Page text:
an old fashioned Halloween
Halloween has changed.
Back in the day (and by that, I mean over 30 years ago), political correctness was still a thing of the future. So we dressed up for Halloween as gypsies and bums and hobos (the latter two later known as The Homeless) and other stereotypical costumes. No one really paid attention to the fact that we might have been insulting someone because no one cared. Halloween was about candy and dressing up and being scared. End of story.
Most of the boys at the time did the usual horror costumes: Dracula, Frankenstein, The Mummy and the proverbial white-sheeted ghost. They would jump out from behind the bushes and scare the girls and we would scream in exaggerated fright and run to the doorstep of the next house on the block.
We had parades at school and some of the kids would march around with fake, dripping blood and rubber masks with mutilated eyeballs. The goriness was all part of the fun. That's what Halloween was for: shrieking and screaming through the neighborhood and finishing it off with a family viewing of Chiller Theater, munching on the candy loot while hanging onto Mom in fright.
But times have changed and we'll have none of that gory, scary stuff anymore. Kids are vulnerable and impressionable, don't you know? The blood might scare them. The costumes might offend someone. I mean, what if some kid in this school had his whole family murdered by a crazed ax-weilding monster? Don't you think that costume would make him feel sad, Johnny?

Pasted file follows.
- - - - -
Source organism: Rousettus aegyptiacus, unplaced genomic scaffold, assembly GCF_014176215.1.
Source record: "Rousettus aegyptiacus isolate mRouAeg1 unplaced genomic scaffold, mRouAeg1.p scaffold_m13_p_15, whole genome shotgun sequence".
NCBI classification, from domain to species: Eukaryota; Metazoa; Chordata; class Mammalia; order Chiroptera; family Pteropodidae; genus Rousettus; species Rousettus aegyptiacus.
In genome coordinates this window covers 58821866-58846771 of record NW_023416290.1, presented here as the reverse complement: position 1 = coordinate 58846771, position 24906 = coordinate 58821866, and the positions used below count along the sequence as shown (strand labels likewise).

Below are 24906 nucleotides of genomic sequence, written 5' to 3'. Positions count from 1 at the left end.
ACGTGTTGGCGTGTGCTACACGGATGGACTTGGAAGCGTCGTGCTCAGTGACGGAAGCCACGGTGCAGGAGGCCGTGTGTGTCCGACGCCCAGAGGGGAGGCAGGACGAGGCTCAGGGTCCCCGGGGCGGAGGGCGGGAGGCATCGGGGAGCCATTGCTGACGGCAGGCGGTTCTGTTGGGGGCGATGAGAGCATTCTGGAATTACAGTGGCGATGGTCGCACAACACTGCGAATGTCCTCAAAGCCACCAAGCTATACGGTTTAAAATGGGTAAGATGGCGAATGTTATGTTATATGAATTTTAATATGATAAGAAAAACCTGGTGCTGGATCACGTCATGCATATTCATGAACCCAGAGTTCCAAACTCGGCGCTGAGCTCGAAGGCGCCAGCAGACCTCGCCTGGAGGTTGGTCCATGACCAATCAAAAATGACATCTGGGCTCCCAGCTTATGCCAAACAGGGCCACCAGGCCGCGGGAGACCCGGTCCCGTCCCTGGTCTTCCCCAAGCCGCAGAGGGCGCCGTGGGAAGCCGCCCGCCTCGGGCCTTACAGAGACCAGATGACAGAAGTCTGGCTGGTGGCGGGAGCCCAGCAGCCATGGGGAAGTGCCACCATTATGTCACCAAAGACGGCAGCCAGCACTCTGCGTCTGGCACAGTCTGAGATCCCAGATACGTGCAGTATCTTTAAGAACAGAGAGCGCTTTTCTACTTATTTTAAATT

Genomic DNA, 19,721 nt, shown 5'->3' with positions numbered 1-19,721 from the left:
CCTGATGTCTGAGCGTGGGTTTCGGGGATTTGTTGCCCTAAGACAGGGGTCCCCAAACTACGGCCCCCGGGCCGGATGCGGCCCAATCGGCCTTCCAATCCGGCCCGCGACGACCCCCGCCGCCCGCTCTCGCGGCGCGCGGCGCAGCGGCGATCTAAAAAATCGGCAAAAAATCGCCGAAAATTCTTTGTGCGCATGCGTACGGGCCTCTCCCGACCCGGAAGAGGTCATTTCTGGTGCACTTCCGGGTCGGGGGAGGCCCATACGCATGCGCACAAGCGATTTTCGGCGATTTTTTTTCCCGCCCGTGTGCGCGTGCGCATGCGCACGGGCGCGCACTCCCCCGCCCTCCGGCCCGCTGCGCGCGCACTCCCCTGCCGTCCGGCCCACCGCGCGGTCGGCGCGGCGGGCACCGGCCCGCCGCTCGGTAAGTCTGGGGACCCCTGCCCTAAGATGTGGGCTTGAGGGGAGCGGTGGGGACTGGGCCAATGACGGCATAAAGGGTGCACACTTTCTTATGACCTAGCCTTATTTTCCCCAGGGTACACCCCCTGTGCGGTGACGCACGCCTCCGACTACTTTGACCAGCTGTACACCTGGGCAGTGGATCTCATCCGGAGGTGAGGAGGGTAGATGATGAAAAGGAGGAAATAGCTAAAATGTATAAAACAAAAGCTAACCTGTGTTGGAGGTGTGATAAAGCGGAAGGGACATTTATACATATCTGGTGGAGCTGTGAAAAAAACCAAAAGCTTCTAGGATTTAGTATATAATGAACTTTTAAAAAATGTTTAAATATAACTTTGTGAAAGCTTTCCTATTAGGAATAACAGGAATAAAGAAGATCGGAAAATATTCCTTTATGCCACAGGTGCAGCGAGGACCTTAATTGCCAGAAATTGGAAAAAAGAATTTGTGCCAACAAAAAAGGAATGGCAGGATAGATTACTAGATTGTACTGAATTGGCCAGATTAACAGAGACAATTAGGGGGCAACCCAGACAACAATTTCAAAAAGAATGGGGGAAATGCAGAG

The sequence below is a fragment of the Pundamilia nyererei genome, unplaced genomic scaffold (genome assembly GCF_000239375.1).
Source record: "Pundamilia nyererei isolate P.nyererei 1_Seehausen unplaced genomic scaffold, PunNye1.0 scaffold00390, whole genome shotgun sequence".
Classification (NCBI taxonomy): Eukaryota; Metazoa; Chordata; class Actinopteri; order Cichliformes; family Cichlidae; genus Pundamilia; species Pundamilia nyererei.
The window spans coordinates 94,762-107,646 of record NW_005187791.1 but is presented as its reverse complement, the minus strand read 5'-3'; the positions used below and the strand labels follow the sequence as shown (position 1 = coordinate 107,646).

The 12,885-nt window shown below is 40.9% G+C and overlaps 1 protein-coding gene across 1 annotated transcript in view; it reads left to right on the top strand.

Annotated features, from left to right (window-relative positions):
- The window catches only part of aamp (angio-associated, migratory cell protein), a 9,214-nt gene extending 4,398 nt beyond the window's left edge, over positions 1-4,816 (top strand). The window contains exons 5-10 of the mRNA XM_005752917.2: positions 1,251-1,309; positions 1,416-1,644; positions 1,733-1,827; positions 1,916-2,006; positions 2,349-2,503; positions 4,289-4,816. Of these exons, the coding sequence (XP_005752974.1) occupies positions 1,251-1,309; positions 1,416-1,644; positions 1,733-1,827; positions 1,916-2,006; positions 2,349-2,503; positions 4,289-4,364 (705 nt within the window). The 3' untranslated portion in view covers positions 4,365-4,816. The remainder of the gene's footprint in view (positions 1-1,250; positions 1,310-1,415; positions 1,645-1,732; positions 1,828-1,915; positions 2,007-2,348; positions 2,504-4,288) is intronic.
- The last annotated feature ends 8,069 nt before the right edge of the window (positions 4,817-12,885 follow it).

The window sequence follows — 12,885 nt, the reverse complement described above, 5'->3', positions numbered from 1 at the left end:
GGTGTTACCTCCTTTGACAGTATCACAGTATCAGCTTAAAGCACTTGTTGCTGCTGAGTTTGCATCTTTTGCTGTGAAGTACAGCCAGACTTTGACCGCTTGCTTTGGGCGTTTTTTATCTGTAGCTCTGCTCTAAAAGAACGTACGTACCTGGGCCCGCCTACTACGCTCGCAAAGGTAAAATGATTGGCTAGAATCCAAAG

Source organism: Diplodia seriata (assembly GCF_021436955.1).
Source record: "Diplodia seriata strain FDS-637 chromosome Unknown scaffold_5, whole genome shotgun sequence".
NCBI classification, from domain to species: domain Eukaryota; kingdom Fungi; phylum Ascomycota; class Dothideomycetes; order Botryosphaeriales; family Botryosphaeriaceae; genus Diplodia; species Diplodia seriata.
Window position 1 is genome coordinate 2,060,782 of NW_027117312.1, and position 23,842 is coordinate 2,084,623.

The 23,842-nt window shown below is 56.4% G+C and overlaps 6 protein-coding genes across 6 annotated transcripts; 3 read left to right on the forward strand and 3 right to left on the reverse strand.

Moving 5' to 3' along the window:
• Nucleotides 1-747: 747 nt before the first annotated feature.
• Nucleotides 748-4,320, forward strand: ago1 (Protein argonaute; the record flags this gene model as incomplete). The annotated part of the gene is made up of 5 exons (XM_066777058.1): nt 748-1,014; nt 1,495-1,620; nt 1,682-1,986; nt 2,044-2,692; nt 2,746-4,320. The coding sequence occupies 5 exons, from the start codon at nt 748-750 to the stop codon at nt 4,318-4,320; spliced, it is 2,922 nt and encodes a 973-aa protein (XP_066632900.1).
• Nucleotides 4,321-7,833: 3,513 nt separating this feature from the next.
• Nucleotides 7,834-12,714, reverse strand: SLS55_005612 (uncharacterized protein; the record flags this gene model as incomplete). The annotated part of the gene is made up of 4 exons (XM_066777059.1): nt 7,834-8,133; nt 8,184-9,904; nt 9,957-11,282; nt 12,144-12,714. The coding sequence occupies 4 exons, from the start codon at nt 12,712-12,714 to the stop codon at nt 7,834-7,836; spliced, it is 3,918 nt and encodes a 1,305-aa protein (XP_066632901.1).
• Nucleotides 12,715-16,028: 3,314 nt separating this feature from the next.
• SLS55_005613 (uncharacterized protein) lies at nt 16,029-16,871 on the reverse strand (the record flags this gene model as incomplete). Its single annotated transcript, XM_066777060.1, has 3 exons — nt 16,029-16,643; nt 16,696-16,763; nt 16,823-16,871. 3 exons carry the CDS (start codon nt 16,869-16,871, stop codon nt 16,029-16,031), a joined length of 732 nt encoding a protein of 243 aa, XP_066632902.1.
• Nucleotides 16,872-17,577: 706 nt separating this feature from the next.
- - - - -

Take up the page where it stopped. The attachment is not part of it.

Even in the junior high school, where the kids are old enough to go see scary movies on their own and wise enough to know that Freddy Krueger doesn't exist, notices come home about appropriate Halloween wear. No blood. No gore. Nothing scary. Nothing that might be deemed offensive to anyone, anyhwere. Please wear only costumes of famous literary characters or great people like scientists and inventors.
Right. Like a 14 year old wants to dress up like Huck Finn. No, a 14 year old - if he was even going to dress up at all on Halloween - would most likely don one of those rubber masks that turn your face into something out of a Stephen King movie. Even the girls want to dress as Freddy or Jason. No Madam Curies here.
Schools have scaled back their Halloween festivities, anyhow. Some people are offended by the Halloween itself, calling it an invitation to the devil, a terrible day that shows children that evil exists in the world. Some think you worship Satan if you celebrate Halloween.
It's about the candy, stupid. Yes, I know Halloween has a long history behind it, I know the origins of the day are lost on almost everyone now. But this is what we grew up with: a day to get scared and get candy. Nothing to do with religion, nothing to do with historical figures. Schools are changing their Halloween parties into Fall Festivals. No costumes, kids, unless you want to dress up like your favorite leaf!
Good thing Halloween is on a Friday this year. I'm going to show my kids what this holiday used to be like, before it became sanitized in the school system just like everything else.
I'll arm them with frightening costumes and socks filled with shaving cream and let them loose on the neighborhood - along with several dozen other kids whose parents remember what Halloween is supposed to be like. And when they get home, their bags filled with goodies, smelling like they went swimming in a pool of Barbasol, we'll pop in some good old scary movies. The black and white kind, with outrageous monsters and thin plots and lots of screaming. We'll dump all their candy on the floor, sort out the healthy stuff and the pennies, and stuff ourselves on chocolate and sour gummie worms.
Long live the ghosts of Halloween past.